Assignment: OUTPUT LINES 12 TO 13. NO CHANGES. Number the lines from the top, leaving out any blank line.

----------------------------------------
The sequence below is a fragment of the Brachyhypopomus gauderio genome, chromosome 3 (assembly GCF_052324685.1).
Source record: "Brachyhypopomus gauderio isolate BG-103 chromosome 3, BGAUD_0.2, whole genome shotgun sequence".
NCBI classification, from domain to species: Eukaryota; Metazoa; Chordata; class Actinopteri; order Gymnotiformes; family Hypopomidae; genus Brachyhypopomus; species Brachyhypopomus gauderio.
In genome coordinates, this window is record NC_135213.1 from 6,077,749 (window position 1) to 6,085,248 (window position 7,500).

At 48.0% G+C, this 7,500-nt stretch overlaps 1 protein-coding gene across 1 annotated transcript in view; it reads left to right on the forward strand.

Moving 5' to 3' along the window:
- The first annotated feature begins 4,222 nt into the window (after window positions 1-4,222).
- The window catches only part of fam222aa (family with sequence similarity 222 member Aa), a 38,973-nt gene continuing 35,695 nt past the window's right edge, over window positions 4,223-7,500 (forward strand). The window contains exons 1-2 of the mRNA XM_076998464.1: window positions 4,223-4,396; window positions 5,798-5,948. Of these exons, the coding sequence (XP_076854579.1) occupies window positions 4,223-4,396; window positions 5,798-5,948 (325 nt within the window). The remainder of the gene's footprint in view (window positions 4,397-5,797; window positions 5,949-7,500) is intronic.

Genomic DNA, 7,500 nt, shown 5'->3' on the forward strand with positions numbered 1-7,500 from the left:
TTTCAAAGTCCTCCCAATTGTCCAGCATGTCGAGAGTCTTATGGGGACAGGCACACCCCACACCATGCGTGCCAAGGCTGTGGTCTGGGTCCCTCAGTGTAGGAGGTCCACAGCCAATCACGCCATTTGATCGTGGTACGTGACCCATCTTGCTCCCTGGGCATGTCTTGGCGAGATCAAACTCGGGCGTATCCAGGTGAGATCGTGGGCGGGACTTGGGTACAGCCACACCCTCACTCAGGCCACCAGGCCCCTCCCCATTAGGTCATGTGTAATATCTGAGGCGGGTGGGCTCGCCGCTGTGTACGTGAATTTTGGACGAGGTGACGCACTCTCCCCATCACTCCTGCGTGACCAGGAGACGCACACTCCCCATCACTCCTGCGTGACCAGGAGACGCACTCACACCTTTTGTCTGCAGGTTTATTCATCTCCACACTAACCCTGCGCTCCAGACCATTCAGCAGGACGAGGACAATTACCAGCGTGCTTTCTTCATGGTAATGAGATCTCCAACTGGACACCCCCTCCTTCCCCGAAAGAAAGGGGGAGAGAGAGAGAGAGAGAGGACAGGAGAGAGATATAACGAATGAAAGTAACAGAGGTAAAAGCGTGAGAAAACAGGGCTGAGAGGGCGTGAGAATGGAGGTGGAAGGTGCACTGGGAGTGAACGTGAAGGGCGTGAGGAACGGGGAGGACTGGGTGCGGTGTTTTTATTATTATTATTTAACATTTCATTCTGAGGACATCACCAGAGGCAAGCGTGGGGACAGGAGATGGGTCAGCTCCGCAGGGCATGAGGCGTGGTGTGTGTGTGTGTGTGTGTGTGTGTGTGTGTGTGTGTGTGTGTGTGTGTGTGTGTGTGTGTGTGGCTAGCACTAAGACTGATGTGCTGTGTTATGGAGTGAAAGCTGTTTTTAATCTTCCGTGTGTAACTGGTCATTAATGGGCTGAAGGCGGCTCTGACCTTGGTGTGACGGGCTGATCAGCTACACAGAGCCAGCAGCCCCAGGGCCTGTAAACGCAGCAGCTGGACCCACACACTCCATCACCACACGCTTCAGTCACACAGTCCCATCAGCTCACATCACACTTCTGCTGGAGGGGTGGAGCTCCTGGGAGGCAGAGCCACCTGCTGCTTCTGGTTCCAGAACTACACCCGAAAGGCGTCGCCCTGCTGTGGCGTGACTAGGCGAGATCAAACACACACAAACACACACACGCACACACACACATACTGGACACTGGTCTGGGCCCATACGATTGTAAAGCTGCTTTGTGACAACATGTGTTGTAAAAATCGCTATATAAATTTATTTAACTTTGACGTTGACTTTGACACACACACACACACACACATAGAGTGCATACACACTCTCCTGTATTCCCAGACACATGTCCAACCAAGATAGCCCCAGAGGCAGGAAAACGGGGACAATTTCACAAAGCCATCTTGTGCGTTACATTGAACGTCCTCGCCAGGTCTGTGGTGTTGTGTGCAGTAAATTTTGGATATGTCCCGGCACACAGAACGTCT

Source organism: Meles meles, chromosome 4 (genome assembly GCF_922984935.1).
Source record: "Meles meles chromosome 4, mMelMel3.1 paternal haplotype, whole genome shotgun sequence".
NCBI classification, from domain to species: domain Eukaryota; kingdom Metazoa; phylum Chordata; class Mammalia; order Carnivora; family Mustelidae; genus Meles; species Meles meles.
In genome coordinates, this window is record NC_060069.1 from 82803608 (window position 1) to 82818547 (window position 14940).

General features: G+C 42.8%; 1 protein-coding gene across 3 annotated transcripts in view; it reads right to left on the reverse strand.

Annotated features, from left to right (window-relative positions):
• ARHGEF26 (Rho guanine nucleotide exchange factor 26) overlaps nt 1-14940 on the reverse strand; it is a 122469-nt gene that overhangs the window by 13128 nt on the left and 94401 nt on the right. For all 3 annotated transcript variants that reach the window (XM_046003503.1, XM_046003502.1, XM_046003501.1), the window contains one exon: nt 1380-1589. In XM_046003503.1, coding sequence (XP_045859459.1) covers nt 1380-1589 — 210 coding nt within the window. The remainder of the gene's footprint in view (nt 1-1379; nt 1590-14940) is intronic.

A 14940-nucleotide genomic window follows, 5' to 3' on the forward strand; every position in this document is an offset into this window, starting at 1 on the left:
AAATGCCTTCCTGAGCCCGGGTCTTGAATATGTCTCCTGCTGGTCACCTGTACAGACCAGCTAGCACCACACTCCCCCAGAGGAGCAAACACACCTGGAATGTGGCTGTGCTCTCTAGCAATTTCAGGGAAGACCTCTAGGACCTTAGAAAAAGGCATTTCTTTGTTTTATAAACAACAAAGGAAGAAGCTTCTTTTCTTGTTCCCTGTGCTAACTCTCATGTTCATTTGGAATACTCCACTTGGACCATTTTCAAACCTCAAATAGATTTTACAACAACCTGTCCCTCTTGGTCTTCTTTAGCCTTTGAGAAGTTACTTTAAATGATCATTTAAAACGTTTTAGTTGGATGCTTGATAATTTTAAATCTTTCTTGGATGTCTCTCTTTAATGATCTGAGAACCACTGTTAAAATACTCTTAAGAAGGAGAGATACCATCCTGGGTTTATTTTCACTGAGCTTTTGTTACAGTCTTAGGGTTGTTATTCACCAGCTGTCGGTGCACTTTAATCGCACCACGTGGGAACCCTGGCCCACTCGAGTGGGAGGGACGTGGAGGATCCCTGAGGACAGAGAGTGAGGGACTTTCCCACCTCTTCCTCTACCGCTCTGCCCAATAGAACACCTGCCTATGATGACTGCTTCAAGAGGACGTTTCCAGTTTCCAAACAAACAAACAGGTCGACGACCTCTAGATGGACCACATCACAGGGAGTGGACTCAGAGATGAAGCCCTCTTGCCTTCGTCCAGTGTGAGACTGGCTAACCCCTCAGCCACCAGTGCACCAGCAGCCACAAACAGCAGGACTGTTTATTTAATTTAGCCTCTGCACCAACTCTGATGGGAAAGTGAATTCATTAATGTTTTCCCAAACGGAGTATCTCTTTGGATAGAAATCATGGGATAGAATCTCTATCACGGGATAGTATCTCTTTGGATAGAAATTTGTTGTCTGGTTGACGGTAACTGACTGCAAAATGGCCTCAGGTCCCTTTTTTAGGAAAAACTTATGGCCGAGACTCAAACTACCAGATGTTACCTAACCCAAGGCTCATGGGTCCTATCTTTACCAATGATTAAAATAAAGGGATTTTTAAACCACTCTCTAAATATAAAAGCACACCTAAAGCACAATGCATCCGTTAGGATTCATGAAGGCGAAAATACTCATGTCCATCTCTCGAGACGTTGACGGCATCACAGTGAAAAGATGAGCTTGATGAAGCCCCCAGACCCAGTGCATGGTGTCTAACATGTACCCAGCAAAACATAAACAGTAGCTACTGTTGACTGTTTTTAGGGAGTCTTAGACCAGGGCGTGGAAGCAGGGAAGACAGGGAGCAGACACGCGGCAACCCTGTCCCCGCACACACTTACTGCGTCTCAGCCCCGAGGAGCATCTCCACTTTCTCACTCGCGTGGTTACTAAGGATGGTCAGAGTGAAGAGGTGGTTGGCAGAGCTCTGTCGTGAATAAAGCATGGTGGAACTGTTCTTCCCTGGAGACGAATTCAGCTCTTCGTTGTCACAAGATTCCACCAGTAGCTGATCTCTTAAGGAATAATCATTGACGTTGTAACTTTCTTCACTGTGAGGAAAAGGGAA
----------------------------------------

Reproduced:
Source record: "Meles meles chromosome 4, mMelMel3.1 paternal haplotype, whole genome shotgun sequence".
NCBI classification, from domain to species: domain Eukaryota; kingdom Metazoa; phylum Chordata; class Mammalia; order Carnivora; family Mustelidae; genus Meles; species Meles meles.